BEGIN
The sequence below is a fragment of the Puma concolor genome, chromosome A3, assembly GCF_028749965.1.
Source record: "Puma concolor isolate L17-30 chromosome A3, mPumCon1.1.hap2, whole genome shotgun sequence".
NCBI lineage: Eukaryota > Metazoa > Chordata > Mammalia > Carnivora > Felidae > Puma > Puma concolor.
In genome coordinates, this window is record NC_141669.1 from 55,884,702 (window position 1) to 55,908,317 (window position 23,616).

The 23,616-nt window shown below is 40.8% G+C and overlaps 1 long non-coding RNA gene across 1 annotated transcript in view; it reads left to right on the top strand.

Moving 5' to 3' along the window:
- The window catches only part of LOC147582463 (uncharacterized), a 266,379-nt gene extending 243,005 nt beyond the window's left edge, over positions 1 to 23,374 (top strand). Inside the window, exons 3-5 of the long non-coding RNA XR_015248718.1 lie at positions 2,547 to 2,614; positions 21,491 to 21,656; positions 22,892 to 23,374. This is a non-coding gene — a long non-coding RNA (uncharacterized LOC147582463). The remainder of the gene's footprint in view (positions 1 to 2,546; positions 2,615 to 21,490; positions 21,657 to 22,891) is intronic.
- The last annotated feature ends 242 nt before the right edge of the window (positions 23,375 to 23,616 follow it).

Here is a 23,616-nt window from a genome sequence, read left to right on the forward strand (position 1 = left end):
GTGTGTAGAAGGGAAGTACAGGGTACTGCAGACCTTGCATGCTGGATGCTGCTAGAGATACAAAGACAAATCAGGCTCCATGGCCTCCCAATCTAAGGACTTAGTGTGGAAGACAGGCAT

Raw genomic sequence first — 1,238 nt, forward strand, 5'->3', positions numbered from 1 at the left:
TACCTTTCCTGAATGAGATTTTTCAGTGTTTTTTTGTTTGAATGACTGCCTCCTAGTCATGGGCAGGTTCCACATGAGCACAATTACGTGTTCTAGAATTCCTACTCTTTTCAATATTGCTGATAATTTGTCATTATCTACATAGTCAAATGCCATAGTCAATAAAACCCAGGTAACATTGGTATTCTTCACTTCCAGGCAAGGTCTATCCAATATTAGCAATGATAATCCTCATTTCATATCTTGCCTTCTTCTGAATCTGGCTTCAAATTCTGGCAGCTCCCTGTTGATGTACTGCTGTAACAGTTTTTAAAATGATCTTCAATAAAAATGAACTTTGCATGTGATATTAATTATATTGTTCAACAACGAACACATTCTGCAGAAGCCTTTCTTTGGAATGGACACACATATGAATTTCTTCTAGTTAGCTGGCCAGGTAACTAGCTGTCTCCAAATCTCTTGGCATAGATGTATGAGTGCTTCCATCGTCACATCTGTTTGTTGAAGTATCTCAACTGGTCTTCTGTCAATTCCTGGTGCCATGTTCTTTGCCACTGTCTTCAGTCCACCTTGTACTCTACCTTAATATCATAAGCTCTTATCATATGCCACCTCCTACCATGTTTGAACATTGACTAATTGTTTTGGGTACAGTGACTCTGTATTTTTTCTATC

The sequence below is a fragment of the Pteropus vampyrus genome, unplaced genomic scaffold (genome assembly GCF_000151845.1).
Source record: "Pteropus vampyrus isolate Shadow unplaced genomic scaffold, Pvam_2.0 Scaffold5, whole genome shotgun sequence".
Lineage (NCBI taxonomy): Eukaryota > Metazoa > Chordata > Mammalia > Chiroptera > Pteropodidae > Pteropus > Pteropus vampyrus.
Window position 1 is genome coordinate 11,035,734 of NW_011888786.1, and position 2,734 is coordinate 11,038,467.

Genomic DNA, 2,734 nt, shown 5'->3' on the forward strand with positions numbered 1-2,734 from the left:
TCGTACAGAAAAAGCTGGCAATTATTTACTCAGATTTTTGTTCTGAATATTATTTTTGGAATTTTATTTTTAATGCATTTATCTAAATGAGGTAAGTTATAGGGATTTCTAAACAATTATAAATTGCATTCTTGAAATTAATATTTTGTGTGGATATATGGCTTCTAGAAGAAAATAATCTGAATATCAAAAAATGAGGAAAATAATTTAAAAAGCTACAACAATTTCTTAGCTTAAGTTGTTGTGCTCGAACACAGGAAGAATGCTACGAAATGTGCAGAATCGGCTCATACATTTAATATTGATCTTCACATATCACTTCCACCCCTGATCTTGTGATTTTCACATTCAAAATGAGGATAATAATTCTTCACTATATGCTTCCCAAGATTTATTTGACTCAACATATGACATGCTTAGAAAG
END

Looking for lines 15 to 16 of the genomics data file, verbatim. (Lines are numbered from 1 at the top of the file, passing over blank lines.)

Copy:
Lineage (NCBI taxonomy): Eukaryota > Metazoa > Chordata > Mammalia > Chiroptera > Pteropodidae > Pteropus > Pteropus vampyrus.
Window position 1 is genome coordinate 11,035,734 of NW_011888786.1, and position 2,734 is coordinate 11,038,467.